The repertoire of any musician is incomplete unless it contains some folk-music. All of the great composers have realized this, and folk songs have been used in many of their great works...The deep pathos, the sincere appeal to all peoples, the simple yet beautiful melodies, the rich harmonies of the Negro Spirituals have caused these songs to live, and they will continue to live for a long time. As teaching material for young people, they are here presented in arrangements for piano.3
With youth in mind, Thomas composed this pedagogically fruitful collection of Spirituals to be used as a teaching tool for young pianists. This collection contains twelve Spirituals which represent music appropriate for students studying at Levels One through Four. The collection contains isolated technical scale passages and the composer explains how they should be practiced before the student begins a piece. Thomas also includes rhythmic exercises to be studied before each Spiritual.
Along with rhythmic and technical exercises, Blanche K. Thomas writes that these pieces should be used as simple transposition exercises as well. Transposition is such an important and fundamental skill and often falls by the wayside in many piano method books or is presented in a manner that is isolated from the solo repertoire. Thomas includes the words of the Spirituals in the score and encourages the student to sing along as they perform the music. By encouraging young pianists to sing while they are physically playing, students are able to develop their aural skills which is a vital aid to their transposition studies. The addition of rhythmic, technical, theoretical, and aural exercises included in these pieces makes this collection a wonderful addition for both students and teachers.
"Troubled in Mind" from Plantation Songs in Easy Arrangements for Piano
"Troubled in Mind" is the most accessible Spiritual in the collection. This Spiritual includes half, quarter, and eighth notes, all of which a Level One student would be familiar with in her development. Though the note values presented in this piece are fundamental, the displacement of strong and weak beats may be unfamiliar to a beginning student. In a 4/4 meter, the student expects to feel strong beats on beats one and three. In this Spiritual, beats two and four are emphasized which is common in Negro Spirituals.
Having the student singing or speaking the words as she plays will also help to develop this shift of accented weak beats. The reading level is standard for Level One, though the student is asked to perform a brief two bar imitation in the left hand.
Imitation can be challenging for beginning students to coordinate though it is found throughout the first volume of Bartok's Mikrokosmos. Jane Magrath characterizes the exercises found in the first volume of Bartok's Mikrokosmos as music that is suitable for Level One students.4
"Go Tell It on the Mountain," from Plantation Songs in Easy Arrangements for Piano
"Go Tell It on the Mountain" which is a Level Three piece is quite similar to the "Die Waldhörner und das Echo," No. 18, in Türk's Pieces for Beginners. Not only are the same rhythmic patterns introduced, but the moving notes in both pieces are often separated by a sixth. Although Magrath characterizes Türk's Pieces for Beginners as Level Two music, Thomas's arrangement of this Spiritual requires the student to reach a minor seventh in the left hand which could be difficult for small hands.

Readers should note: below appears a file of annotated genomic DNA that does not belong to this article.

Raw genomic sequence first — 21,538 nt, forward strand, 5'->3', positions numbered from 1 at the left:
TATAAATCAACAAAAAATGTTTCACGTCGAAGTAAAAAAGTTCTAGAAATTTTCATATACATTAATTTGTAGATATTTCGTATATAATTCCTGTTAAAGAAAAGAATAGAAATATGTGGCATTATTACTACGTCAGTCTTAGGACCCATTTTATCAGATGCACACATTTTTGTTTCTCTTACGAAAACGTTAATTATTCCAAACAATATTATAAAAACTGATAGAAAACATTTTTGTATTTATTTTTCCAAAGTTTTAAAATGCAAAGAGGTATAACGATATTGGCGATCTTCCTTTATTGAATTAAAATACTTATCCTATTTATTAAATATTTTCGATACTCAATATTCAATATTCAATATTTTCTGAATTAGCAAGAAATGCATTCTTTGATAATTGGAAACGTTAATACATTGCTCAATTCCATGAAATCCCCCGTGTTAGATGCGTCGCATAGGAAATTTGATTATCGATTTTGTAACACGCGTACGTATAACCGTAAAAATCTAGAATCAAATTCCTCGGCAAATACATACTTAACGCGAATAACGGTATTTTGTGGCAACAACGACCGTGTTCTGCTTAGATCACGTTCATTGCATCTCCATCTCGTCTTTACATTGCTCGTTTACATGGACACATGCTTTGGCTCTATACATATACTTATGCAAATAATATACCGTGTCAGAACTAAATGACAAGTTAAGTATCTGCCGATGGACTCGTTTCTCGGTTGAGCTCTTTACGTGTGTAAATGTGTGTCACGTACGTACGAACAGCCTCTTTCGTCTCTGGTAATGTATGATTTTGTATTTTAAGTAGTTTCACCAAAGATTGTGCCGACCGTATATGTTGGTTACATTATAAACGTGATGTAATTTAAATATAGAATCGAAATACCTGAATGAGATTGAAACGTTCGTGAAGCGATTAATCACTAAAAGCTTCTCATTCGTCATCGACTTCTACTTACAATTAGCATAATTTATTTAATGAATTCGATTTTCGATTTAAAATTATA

These twelve short pieces by Blanche K. Thomas would be a wonderful addition to the teaching repertoire. A student could have the opportunity to continue building their reading and finger independence like the music found in Bartok Mikrokosmos and Türk's Pieces for Beginners, while simultaneously building aural, theoretical, and rhythmic skills at an earlier time in their development. Plantation Songs in Easy Arrangements for the Piano can be found at the Library of Congress.
There are numerous solo piano pieces written by Black composers that can be incorporated into the canon at every grade level of the piano teaching repertoire. Plantation Songs in Easy Arrangements for Piano, by Blanche K. Thomas, does not begin to scratch the surface of all the piano music written by Black composers that is readily available for teachers to use at all levels of a student's piano studies. The compositions that pedagogues select in their teaching gives weight to the importance of that music in the piano field. It is vital in the field of classical piano music for there to be more inclusion and representation of piano music by Black composers. By doing so, these pedagogically fruitful pieces will begin to take their rightful place in piano studios, schools of music, and the public concert stage.
1 Jane Magrath, The Pianist's Guide to Standard Teaching and Performance Literature (Van Nuys, CA: Alfred Publishing Co., 1995), xi.
2 Helen Walker Hill, Piano Music by Black Women Composers (Westport: Greenwood Press, 1992), 104.
3 Blanche Thomas, Plantation Songs in Easy Arrangements for the Piano (New York: Schirmer, 1937). Print.
4 Magrath, The Pianist Guide, xi.